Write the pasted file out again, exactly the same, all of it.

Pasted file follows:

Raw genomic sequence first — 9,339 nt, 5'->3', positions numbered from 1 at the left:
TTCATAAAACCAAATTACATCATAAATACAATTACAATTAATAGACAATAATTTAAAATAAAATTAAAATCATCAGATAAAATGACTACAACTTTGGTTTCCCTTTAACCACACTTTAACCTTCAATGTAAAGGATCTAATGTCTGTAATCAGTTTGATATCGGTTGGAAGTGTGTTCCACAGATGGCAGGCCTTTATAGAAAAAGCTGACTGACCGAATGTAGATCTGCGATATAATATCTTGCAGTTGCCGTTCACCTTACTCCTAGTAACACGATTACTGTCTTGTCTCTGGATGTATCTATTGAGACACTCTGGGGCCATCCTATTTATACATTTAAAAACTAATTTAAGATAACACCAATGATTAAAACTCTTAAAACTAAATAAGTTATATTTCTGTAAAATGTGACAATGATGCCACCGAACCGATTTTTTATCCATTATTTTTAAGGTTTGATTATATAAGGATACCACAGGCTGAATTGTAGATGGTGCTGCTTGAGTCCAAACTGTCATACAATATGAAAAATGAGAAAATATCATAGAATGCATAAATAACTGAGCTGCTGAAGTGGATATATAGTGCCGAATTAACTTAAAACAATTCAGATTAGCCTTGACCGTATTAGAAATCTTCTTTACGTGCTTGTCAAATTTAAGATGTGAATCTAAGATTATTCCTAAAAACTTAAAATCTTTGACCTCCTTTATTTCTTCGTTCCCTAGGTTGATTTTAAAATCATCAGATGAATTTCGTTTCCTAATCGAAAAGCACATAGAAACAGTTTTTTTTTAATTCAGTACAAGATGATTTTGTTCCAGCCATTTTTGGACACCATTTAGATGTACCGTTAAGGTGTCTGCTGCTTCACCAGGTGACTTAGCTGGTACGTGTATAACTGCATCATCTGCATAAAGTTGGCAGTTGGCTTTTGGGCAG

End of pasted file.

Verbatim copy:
Raw genomic sequence first — 9,339 nt, 5'->3', positions numbered from 1 at the left:
TTCATAAAACCAAATTACATCATAAATACAATTACAATTAATAGACAATAATTTAAAATAAAATTAAAATCATCAGATAAAATGACTACAACTTTGGTTTCCCTTTAACCACACTTTAACCTTCAATGTAAAGGATCTAATGTCTGTAATCAGTTTGATATCGGTTGGAAGTGTGTTCCACAGATGGCAGGCCTTTATAGAAAAAGCTGACTGACCGAATGTAGATCTGCGATATAATATCTTGCAGTTGCCGTTCACCTTACTCCTAGTAACACGATTACTGTCTTGTCTCTGGATGTATCTATTGAGACACTCTGGGGCCATCCTATTTATACATTTAAAAACTAATTTAAGATAACACCAATGATTAAAACTCTTAAAACTAAATAAGTTATATTTCTGTAAAATGTGACAATGATGCCACCGAACCGATTTTTTATCCATTATTTTTAAGGTTTGATTATATAAGGATACCACAGGCTGAATTGTAGATGGTGCTGCTTGAGTCCAAACTGTCATACAATATGAAAAATGAGAAAATATCATAGAATGCATAAATAACTGAGCTGCTGAAGTGGATATATAGTGCCGAATTAACTTAAAACAATTCAGATTAGCCTTGACCGTATTAGAAATCTTCTTTACGTGCTTGTCAAATTTAAGATGTGAATCTAAGATTATTCCTAAAAACTTAAAATCTTTGACCTCCTTTATTTCTTCGTTCCCTAGGTTGATTTTAAAATCATCAGATGAATTTCGTTTCCTAATCGAAAAGCACATAGAAACAGTTTTTTTTTAATTCAGTACAAGATGATTTTGTTCCAGCCATTTTTGGACACCATTTAGATGTACCGTTAAGGTGTCTGCTGCTTCACCAGGTGACTTAGCTGGTACGTGTATAACTGCATCATCTGCATAAAGTTGGCAGTTGGCTTTTGGGCAG